By Deborah Fulsang “When I used to work with Mr.…
Men’s and women’s designer fragrances add aromatic twists to classic notes.
There’s plenty of fragrances launching this spring (and you can take a look at our spring magazine issue when it drops later this month to confirm), but today we’re focusing on two new fragrances at opposite ends of the gender spectrum—at least when it comes to marketing. Read all about Burberry’s Mr. Burberry and Elie Saab Le Parfum Rose Couture.
We’ve spoken of gender neutrality and unisex perfume recently. It’s a trend that is being embraced from everyone from Chanel to Calvin Klein—and we expect to see more brands following suit. But sometimes a girl just wants something feminine and in pink packaging please. And sometimes a guy just wants something moody and masculine. Fear not—this post is for you.
The latest spritz from the house of Burberry is for the fellas. Described in the press materials as the most significant men’s fragrance from the brand, this scent “perfectly encapsulates a mood and attitude that today’s Burberry man will recognize as his own,” according to Christopher Bailey, Chief Creative and Chief Executive Officer of Burberry.
The fragrance notes include grapefruit, tarragon, cardamom, birch leaf, nutmeg oil, cedarwood, vetiver, guaiac wood and sandalwood. The effect: A fresh and woody spritz suited to men who enjoy the classics of a wardrobe: jeans, tees, a trench, a great white shirt.
Surprisingly, the two videos to accompany the spritz (one of the fragrance and another of the man who will wear it) are directed by Steve McQueen, he of 12 Years a Slave and Hunger. It’s a soft, dare-we-say romantic departure for the director. Though undoubtedly masculine, there is much of the modern man in the marketing. He still wears a suit well, is easy on the eyes and loves a good romp—but there is tenderness here too.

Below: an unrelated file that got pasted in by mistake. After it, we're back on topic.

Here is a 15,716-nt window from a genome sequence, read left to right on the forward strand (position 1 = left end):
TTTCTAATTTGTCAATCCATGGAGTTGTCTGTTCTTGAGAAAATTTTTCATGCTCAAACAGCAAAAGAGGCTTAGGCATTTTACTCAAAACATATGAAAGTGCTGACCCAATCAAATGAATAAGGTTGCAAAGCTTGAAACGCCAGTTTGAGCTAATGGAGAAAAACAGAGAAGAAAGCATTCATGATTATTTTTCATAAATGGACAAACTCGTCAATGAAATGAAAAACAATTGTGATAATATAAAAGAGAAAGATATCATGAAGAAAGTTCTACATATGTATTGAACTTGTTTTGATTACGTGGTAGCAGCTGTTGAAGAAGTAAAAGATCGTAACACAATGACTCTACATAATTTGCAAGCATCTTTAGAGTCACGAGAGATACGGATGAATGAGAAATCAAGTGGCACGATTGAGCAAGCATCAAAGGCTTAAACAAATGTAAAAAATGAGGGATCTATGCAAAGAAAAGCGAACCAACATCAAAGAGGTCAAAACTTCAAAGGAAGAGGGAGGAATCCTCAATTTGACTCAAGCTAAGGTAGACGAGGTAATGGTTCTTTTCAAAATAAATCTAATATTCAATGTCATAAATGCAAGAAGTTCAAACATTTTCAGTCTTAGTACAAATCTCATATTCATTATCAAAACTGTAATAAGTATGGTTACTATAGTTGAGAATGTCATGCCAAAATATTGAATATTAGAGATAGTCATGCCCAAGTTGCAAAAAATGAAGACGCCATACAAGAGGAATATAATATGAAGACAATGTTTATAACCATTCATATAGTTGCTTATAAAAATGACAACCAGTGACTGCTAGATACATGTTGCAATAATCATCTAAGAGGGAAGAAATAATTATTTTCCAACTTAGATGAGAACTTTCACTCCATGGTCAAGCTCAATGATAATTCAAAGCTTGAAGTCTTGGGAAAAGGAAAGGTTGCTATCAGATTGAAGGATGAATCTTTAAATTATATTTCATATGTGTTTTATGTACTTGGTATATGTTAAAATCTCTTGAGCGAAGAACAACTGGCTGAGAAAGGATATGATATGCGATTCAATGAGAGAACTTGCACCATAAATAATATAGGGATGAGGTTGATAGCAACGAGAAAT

The collection includes body wash, face moisturizer, deodorant, beard oil and aftershave.
Burberry Mr. Burberry, $100 (100 ml), www.thebay.com
“The very symbol of femininity,” communicates the press materials for Elie Saab Le Parfum Rose Couture. Referring to, of course, the rose, Elie Saab took its classic, Le Parfum, and boosted the femininity via rose. Think orange blossom, rose petal, peony, vanilla, jasmine, sandalwood and patchouli: All the things that make the phrase sugar and spice and everything nice come to mind. But the fragrance is surprisingly subtle. It is (and smells) pink—there’s no doubt about that. But the florals are soft. The vanilla, subdued. And the rose shines softly, more in line with aromatherapy than perfume.
The campaign is fronted by model Toni Garrn who is also the Plan International Ambassador for the Because I Am A Girl campaign. Garrn, decked out in a breezy silky dress, blonde hair blowing, is definitely beautiful, but in the Saab imagery, she’s set against a backdrop of skyscraper. It’s a welcome twist to the predictable pretty-girl-in-pink-perfume marketing.
Elie Saab Le Parfum Rose Couture, $115 (90 ml), www.thebay.com
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